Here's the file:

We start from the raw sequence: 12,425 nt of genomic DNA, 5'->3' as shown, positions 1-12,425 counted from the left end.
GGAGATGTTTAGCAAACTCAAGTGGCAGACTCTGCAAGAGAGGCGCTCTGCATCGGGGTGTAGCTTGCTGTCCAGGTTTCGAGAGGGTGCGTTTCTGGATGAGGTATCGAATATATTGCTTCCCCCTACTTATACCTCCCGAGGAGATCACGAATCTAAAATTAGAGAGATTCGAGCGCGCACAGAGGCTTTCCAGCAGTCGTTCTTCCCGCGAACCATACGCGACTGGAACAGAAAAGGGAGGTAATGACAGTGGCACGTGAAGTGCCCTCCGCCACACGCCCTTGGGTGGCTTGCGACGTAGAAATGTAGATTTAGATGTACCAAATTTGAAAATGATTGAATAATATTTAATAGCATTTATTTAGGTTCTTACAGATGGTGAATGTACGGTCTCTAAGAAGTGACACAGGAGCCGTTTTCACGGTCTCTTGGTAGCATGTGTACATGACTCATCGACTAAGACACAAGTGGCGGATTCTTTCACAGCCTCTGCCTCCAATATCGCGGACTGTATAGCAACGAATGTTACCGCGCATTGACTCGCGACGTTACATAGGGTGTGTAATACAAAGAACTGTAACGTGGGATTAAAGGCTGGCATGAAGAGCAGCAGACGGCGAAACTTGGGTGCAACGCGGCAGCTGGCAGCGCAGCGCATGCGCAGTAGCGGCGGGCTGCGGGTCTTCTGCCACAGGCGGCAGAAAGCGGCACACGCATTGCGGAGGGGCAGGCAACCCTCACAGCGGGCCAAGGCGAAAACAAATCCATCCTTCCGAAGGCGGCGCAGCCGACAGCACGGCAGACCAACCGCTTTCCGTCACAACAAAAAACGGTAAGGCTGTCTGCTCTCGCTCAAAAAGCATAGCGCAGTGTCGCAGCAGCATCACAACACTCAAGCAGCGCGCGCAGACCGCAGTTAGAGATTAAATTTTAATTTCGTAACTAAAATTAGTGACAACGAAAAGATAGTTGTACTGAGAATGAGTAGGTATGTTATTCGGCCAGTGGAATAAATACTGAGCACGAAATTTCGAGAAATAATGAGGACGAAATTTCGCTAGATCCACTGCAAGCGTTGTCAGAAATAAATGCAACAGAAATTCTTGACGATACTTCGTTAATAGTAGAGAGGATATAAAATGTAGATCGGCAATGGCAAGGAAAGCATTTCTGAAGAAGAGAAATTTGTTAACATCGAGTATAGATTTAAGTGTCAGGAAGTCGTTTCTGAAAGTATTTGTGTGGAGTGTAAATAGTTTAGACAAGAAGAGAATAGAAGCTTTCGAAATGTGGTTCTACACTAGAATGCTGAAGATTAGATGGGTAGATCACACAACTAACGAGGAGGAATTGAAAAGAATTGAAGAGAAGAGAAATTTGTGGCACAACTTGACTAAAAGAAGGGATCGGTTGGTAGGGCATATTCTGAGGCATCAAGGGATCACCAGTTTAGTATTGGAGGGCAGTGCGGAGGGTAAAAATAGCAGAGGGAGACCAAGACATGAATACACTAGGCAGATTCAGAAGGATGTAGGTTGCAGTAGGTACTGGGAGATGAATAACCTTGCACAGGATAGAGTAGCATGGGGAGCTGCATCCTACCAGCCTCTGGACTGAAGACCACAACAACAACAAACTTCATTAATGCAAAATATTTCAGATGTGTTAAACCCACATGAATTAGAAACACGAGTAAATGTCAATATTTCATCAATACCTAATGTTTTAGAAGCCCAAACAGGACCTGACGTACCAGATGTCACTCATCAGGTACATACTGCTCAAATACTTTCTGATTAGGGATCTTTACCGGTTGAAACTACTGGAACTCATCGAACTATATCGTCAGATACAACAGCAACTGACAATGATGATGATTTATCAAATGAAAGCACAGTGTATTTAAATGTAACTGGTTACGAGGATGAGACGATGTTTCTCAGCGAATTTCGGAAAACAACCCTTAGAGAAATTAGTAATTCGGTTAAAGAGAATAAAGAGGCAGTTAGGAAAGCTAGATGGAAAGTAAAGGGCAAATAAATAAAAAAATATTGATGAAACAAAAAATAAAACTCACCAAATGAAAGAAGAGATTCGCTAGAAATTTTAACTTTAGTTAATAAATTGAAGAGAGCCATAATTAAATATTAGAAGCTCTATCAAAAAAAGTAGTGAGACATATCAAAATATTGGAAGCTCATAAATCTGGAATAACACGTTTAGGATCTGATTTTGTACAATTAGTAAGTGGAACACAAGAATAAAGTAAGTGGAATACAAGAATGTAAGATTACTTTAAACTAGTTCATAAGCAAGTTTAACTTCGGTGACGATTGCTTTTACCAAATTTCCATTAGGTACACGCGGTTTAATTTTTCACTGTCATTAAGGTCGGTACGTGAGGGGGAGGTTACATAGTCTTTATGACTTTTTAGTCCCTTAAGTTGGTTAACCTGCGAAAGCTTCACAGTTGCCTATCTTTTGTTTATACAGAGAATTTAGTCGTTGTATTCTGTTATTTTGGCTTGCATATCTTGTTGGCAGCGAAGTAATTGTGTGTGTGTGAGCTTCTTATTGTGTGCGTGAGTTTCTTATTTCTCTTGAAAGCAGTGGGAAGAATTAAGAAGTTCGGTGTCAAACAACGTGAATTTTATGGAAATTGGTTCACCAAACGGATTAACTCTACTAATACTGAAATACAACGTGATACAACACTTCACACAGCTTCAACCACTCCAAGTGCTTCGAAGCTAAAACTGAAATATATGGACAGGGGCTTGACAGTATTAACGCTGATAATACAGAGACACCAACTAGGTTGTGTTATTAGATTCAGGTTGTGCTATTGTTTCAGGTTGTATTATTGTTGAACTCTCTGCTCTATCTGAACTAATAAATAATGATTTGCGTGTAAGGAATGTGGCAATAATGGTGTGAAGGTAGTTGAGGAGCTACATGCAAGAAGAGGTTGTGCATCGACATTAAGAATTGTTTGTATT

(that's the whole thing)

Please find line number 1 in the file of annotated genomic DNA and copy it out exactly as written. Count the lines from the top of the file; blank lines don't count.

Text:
We start from the raw sequence: 12,425 nt of genomic DNA, 5'->3' as shown, positions 1-12,425 counted from the left end.